Nefarious is a game where you play a classic villain from a Mega Man style game who travels across worlds and genres kidnapping princesses. I mean, what could go wrong?
At a Glance: 5.5
Nefarious is a game of immense potential and promise that you’ll occasionally see bright glimpses of what it could have been. The writing, plot, and concept are a wonderful stand out to the game that is drug down considerably by technical issues, crashes, glitches, and inconsistent art. I powered through the last of the game because I couldn’t wait to see what boss fight would come next and because I wanted to see how the story turned out for Crow and crew. It made it all the more disappointing that something that could have been a truly great experience ends up being just medicore thanks to technical issues.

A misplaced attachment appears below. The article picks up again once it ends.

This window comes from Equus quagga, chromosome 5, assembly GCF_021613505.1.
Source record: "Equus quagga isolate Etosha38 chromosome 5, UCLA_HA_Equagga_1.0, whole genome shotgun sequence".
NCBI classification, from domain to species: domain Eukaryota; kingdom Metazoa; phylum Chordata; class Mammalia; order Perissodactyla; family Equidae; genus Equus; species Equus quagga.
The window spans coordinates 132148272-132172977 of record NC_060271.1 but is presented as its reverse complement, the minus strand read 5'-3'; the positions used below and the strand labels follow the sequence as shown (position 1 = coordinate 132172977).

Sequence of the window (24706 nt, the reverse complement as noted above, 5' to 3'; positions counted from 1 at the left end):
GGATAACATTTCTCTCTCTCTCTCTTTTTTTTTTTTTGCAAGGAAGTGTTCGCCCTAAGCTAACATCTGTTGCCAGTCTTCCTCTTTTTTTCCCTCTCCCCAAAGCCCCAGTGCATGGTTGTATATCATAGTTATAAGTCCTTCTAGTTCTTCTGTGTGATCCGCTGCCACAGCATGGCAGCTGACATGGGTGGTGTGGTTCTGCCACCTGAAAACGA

I both loved and hated Nefarious in equal measure during my time playing it, and I’ve seldom been so incredibly frustrated with a game’s potential versus its execution. At its core the game has a fantastic set-up with some really unique ideas, and sometimes those ideas are executed well enough that I found myself smiling from ear to ear. Other times the execution of the technical aspects of the game falls flat on its face so hard that I cursed the game and multiple times lost progress simply because it didn’t work right. Never have I wanted a game to have a sequel so bad that will likely never happen—if for no other reason to see what the developers could do given their experience making the first game.